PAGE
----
Wednesday 22 January 2014

Looks Good, Tastes Good and By Golly...

For me, pastis is the taste of France. Nothing says 'Welcome back, and where the heck have you been?' (in French) more clearly than the first Ricard on French soil. It's never the same back home. Though I usually bring a bottle back (pastis being spectacularly cheaper over there), drinking it is just a pale reflection of the French experience. Or it was until now. At Christmas, a niece who knows the shortest way to her uncle's heart presented me with a bottle of Henri Bardouin Pastis. This is pastis in a different league from the Ricards and Pernods. It comes from Provence and, according to Wikipedia, contains 50 herbs and spices. Wiki lists 29 of them - from Mugwort to Fennel, by way of Star Anise, Centaury, Grains of Paradise, etc, etc. The remaining 21 ingredients, Wikipedia claims, are secret.
According to the Distilleries de Provence website (impregnably protected from under-18s by demanding that users key in a date of birth), this is an underestimate of Henri Bardouin's bounty; this Pastis - the only one ever to win a gold medal at the Paris Agricultural Show - contains no fewer than 65 herbs and spices. It is also the only pastis, so Distilleries de Provence decrees, that can be drunk throughout a meal - a tempting prospect, but I must conserve my supplies... The Wormwood Society (you didn't know?) also praises it highly, describing its flavour as 'incredibly complex' and its aroma as 'an herbal feast'. Both true - it is also that wonderful thing, an alcoholic drink that actually feels it's doing you good. Perhaps it is - I like to think so. The question is, what do I do when I've finished the bottle? (Actually I know the answer to that, having found a couple of ways of buying it online.) Cheers!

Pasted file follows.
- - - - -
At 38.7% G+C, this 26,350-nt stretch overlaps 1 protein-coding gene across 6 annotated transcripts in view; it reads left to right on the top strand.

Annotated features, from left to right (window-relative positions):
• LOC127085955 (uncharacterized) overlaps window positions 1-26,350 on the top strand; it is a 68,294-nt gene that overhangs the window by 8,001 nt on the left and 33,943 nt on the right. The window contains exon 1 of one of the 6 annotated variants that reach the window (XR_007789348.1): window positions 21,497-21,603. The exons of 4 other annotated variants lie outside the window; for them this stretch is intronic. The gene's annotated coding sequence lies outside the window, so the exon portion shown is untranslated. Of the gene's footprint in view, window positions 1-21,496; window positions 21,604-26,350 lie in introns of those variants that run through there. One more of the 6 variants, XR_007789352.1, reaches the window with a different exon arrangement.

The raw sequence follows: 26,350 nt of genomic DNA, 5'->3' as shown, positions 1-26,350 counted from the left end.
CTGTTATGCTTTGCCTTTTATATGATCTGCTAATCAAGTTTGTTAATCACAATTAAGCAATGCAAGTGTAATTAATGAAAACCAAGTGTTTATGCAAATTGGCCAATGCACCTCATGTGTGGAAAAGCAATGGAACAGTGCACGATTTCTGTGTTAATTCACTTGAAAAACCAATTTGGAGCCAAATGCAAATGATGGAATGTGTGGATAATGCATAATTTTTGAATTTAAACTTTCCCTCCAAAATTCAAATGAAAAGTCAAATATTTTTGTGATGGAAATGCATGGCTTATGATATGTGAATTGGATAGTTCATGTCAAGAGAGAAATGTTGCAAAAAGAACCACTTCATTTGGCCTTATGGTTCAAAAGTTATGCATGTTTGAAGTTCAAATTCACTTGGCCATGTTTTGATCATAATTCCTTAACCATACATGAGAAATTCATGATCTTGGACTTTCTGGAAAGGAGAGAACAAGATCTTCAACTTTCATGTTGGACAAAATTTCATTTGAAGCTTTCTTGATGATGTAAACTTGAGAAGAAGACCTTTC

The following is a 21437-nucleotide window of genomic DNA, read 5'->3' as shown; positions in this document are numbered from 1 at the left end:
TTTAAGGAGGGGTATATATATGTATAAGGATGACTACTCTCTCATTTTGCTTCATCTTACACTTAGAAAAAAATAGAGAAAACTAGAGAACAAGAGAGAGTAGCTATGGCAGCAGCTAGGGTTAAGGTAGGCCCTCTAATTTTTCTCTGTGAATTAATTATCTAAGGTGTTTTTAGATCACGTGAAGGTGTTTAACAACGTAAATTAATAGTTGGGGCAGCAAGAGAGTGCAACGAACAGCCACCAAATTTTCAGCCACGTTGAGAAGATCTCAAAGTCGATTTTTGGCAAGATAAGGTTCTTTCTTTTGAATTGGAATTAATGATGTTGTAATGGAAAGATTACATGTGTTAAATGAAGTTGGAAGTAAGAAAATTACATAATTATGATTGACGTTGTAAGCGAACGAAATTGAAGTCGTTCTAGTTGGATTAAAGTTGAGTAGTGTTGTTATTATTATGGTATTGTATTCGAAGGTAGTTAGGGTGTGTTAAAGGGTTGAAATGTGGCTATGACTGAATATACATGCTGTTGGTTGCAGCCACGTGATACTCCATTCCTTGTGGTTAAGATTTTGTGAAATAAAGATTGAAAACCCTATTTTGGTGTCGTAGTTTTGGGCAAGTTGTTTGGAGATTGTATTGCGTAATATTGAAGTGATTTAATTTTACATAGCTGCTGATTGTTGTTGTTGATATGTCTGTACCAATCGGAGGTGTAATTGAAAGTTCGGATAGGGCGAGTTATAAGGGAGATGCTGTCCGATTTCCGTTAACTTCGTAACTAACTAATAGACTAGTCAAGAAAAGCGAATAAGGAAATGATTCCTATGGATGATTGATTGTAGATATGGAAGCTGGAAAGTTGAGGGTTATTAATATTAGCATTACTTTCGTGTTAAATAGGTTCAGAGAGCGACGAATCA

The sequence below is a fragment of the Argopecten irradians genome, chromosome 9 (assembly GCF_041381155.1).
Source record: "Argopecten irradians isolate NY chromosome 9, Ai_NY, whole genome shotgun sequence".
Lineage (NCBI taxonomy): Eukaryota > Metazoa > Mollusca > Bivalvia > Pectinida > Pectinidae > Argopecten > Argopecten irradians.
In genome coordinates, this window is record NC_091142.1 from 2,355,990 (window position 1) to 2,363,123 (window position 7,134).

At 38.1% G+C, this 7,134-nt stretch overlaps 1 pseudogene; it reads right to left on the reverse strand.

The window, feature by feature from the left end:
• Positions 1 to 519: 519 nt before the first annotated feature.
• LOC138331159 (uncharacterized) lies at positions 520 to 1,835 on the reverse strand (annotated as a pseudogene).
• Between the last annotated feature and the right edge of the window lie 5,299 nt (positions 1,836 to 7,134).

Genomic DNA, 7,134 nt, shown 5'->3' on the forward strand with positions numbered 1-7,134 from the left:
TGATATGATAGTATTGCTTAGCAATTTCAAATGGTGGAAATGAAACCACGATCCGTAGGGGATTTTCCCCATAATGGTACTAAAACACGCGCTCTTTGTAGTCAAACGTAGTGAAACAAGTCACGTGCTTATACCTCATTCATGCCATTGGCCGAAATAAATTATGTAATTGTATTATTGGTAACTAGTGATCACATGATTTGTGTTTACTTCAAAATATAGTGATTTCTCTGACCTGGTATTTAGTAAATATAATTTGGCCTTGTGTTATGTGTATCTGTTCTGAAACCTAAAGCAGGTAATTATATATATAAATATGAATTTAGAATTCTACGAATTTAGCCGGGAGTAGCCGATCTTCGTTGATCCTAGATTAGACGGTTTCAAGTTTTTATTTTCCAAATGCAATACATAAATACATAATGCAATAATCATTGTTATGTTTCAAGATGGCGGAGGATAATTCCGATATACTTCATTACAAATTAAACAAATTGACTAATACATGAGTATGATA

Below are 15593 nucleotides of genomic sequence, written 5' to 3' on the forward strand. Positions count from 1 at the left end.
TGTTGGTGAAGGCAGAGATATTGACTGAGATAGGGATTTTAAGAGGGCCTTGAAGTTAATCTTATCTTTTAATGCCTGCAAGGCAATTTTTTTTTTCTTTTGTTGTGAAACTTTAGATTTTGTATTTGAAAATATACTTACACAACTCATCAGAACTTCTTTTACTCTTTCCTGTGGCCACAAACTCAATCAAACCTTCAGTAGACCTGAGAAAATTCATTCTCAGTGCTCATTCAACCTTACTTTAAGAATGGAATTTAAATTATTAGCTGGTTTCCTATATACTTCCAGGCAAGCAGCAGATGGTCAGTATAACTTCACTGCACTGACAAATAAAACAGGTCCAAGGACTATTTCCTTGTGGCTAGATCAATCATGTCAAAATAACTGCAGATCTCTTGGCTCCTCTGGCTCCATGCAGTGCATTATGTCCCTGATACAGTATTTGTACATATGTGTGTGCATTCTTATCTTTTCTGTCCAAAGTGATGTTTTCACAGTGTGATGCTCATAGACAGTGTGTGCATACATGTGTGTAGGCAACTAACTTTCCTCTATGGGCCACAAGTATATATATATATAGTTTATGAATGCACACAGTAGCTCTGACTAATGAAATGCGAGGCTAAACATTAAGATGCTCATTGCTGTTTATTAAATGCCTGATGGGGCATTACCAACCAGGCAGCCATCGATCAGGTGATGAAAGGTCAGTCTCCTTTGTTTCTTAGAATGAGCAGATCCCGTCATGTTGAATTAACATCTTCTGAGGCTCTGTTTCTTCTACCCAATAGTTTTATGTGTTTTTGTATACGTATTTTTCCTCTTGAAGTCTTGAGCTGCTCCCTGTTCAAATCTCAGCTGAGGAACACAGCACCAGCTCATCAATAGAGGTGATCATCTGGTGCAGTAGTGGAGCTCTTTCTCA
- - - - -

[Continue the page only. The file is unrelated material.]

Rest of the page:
1. it is just a pale reflection of the French experience

    Ah, the lot of us Anglospherics. Forever condemned to either wistfully mourn that our Coquilles St. Jacques will never match theirs or puffing our chests out and mocking the cheese-eating, wine -drinking surrender monkeys who are too feckless to see that wars are won with flagons of bitter and roasts and two vegs measured imperially,

    Seriously, with the exception of the pasta-eaters, who else could fit into that sentence?

  2. Well quite, it's a love-hate thing - only thing wrong with France being that it's full of French - likewise Italy full of Italians. Can't think of anywhere else where that applies - perhaps Greece? Yes, surely Greece...